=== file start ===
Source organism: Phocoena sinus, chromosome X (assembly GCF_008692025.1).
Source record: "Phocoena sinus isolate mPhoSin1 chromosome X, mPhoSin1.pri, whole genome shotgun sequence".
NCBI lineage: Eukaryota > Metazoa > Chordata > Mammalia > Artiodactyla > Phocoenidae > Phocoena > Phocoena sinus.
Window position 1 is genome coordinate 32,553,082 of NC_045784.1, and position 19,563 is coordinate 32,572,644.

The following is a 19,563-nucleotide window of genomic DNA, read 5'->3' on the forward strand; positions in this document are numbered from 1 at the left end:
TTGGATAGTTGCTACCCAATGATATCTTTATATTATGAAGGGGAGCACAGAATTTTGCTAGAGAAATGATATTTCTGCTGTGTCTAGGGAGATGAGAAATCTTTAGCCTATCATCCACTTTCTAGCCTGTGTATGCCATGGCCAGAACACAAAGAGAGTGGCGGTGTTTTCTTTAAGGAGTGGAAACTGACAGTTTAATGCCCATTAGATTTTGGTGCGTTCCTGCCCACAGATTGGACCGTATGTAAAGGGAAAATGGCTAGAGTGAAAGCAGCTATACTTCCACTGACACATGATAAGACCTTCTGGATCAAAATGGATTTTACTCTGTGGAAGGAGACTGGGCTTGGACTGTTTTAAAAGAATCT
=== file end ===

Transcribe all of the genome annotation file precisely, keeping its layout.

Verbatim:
Source organism: Phocoena sinus, chromosome X (assembly GCF_008692025.1).
Source record: "Phocoena sinus isolate mPhoSin1 chromosome X, mPhoSin1.pri, whole genome shotgun sequence".
NCBI lineage: Eukaryota > Metazoa > Chordata > Mammalia > Artiodactyla > Phocoenidae > Phocoena > Phocoena sinus.
Window position 1 is genome coordinate 32,553,082 of NC_045784.1, and position 19,563 is coordinate 32,572,644.

The following is a 19,563-nucleotide window of genomic DNA, read 5'->3' on the forward strand; positions in this document are numbered from 1 at the left end:
TTGGATAGTTGCTACCCAATGATATCTTTATATTATGAAGGGGAGCACAGAATTTTGCTAGAGAAATGATATTTCTGCTGTGTCTAGGGAGATGAGAAATCTTTAGCCTATCATCCACTTTCTAGCCTGTGTATGCCATGGCCAGAACACAAAGAGAGTGGCGGTGTTTTCTTTAAGGAGTGGAAACTGACAGTTTAATGCCCATTAGATTTTGGTGCGTTCCTGCCCACAGATTGGACCGTATGTAAAGGGAAAATGGCTAGAGTGAAAGCAGCTATACTTCCACTGACACATGATAAGACCTTCTGGATCAAAATGGATTTTACTCTGTGGAAGGAGACTGGGCTTGGACTGTTTTAAAAGAATCT